SPRINGVILLE, Iowa (AP) — A deteriorating Revolutionary War monument, which was damaged even more in the Aug. 10 derecho, has been restored and once again sits on its pedestal in the Springville Cemetery.

For six years, local chapters of the Daughters of the American Revolution have been working to raise $44,000 to repair the 16.5-foot marble-and-granite monument. It stands in honor of Nathan Brown, one of two Revolutionary War soldiers buried in Linn County.

A dedication ceremony was held on Veterans Day at the Springville Cemetery, 748 First Ave. in Springville.

The Cedar Rapids Gazette reports the monument was first damaged by a tornado in 1977.

The Marion-Linn, Ashley and Mayflower chapters of the Daughters of the American Revolution and Springville Historical Society have worked for six years to raise money, secure grants and find someone to do the delicate restoration work on the monument.

Work finally began the morning of Aug. 10. It was taken off its pedestal and propped up against 2-by-4 boards in the cemetery as crews began working to fix the deteriorating pedestal — until the derecho swept through that afternoon, toppling it and damaging it even further.

“It fell, and we were hoping it hadn’t knocked over any other monuments or grave stones,” said Beverly Franks, with the Marion-Linn Chapter of the Daughters of the American Revolution and member of the Springville Historical Society.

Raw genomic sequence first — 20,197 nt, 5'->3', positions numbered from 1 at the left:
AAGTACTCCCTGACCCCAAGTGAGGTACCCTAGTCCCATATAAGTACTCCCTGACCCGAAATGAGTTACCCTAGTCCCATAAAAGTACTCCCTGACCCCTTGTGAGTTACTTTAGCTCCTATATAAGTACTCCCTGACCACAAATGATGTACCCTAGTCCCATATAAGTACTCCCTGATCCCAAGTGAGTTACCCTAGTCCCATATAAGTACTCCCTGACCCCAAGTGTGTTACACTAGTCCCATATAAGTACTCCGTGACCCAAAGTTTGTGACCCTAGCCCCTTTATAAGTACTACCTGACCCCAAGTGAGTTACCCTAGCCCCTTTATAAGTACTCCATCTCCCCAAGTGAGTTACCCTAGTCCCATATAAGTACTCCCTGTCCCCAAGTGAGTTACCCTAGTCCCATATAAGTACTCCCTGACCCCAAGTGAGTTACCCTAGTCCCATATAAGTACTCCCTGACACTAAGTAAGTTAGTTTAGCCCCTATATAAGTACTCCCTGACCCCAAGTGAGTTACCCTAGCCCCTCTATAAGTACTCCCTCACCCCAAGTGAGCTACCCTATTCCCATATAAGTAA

“It didn’t, but the derecho took down about 125 grave stones. Our main concern was the Brown monument,” she said. “If we hadn’t taken it down that morning, maybe the derecho would have taken it down that afternoon.”

Recently, Franks sat in the cemetery in her lawn chair for six hours to watch as work on the statue was completed.

“Fantastic,” she said about seeing the monument standing tall again. “It was like a big load off my shoulders.”

A lot of life has happened in the six years since Franks began advocating for the restoration of the statue. Her husband died and this year she has been coping with the effects of the pandemic and the derecho like other Iowans.

“There were times when we didn’t know if we were going to get it done or not,” she said.

Hawkeye Weld Repair Inc. in Iowa City is one of the contractors that worked on the monument, and Keith Hemann said, “We can fix anything but a broken heart.”

However, some of the pieces on the monument were not fixable, Hemann said, and Hawkeye Weld welder Kyle Rich faced the challenge of welding new material to match the style of the late 1800s monument.

“It was interesting to see how it was built. We were trying to use what’s in today’s world to reconstruct it,” Hemann said.

Hemann was impressed by the “fine details” in the monument. “I don’t know how those guys did it back then, but it was very meticulous.” he said.

Brown was a Revolutionary War soldier who settled in Springville in the 1800s. The monument was commissioned by his son in 1886, and made by Krebs Bros. Co. of Des Moines.

Brown lived in Iowa for only two and a half years before he died Nov. 25, 1842, at age 81. His grave is marked by the monument — the tallest one in the Springville Cemetery.

Brown was born in 1761 in White Plains, N.Y., and started training to be a soldier at 14. He enlisted at 16 and was one of seven of his siblings who fought in the Revolutionary War.

After the war, he lived in Pennsylvania and Illinois before settling in Iowa in Brown Township, which is named after him, where Springville is located. Iowa did not become a state until 1846, about four years after Brown died.

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